Role of SALL4 in hematopoiesis
Department of Pathology, The State University of New York at Stony Brook, Stony Brook, New York, USA. Current opinion in hematology
(Impact Factor: 3.97).
05/2012; 19(4):287-91. DOI: 10.1097/MOH.0b013e328353c684
Stem cell gene SALL4 has been well characterized for its essential role in developmental events as well as embryonic stem cell pluripotency maintenance. Several current reports now shed new light on its functions in regulating hematopoietic cell self-renewal and differentiation. In this review we attempt to summarize SALL4 roles for normal hematopoiesis, and how the knowledge obtained can be used to develop advanced cell therapies.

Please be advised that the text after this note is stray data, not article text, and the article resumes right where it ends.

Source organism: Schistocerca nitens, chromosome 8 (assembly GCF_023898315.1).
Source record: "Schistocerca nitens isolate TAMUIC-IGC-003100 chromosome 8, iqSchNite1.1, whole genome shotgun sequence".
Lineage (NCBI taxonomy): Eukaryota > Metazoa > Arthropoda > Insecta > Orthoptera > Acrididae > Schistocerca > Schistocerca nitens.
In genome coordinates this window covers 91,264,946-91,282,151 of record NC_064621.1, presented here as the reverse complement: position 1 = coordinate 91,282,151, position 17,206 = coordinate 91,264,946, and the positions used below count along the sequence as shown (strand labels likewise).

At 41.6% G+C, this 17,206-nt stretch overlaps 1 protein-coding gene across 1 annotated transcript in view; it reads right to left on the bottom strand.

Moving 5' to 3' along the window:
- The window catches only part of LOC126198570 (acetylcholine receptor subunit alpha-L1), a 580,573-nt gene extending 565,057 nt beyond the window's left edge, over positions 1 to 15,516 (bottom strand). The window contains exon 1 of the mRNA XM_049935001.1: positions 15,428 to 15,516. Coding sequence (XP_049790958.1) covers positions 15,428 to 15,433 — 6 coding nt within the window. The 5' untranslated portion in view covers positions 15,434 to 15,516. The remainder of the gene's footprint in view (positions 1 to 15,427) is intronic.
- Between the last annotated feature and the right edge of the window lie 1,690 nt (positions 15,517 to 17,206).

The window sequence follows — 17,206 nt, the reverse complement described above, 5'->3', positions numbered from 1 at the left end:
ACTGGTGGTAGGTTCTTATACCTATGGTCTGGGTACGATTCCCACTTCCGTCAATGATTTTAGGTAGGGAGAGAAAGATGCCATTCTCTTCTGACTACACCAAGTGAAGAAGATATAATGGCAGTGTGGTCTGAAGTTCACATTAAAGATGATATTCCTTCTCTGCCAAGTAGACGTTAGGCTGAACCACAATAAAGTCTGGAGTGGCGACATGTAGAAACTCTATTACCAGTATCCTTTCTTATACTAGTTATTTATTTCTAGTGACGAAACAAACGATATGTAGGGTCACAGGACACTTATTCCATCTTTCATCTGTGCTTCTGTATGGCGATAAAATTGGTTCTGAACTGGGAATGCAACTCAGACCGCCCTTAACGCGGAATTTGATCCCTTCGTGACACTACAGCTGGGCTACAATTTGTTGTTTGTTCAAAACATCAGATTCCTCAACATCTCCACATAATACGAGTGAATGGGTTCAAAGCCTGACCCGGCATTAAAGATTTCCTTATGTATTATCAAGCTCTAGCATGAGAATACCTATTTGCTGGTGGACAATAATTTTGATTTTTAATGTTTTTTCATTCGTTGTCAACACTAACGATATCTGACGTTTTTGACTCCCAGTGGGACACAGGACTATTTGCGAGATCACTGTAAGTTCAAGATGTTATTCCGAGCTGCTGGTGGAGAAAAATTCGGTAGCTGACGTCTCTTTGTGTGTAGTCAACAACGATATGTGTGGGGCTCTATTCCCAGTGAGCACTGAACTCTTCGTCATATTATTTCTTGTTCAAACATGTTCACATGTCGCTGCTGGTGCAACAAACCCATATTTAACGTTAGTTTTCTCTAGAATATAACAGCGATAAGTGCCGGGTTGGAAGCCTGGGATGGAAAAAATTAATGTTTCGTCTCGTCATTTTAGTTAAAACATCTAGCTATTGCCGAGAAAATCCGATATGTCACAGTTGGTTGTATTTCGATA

SALL4 may act as a critical controller to regulate the fate of hematopoietic cells. In normal bone marrow, SALL4 is selectively expressed in primitive hematopoietic precursors and rapidly downregulated following differentiation. Of particular interest, SALL4 isoforms are able to stimulate large scale ex-vivo expansion of hematopoietic stem/progenitor cells (HSCs/HPCs). The SALL4 expanded HSCs/HPCs retain multilineage repopulation and long-term engraftment activities, which are clinically meaningful. The stem cell self-renewal mediated by SALL4 is linked to epigenetic machinery.
The emerging knowledge about how SALL4 regulates HSC behavior may be used in the near future to develop advanced cell therapies, for example, through large-scale stem cell expansion ex vivo.
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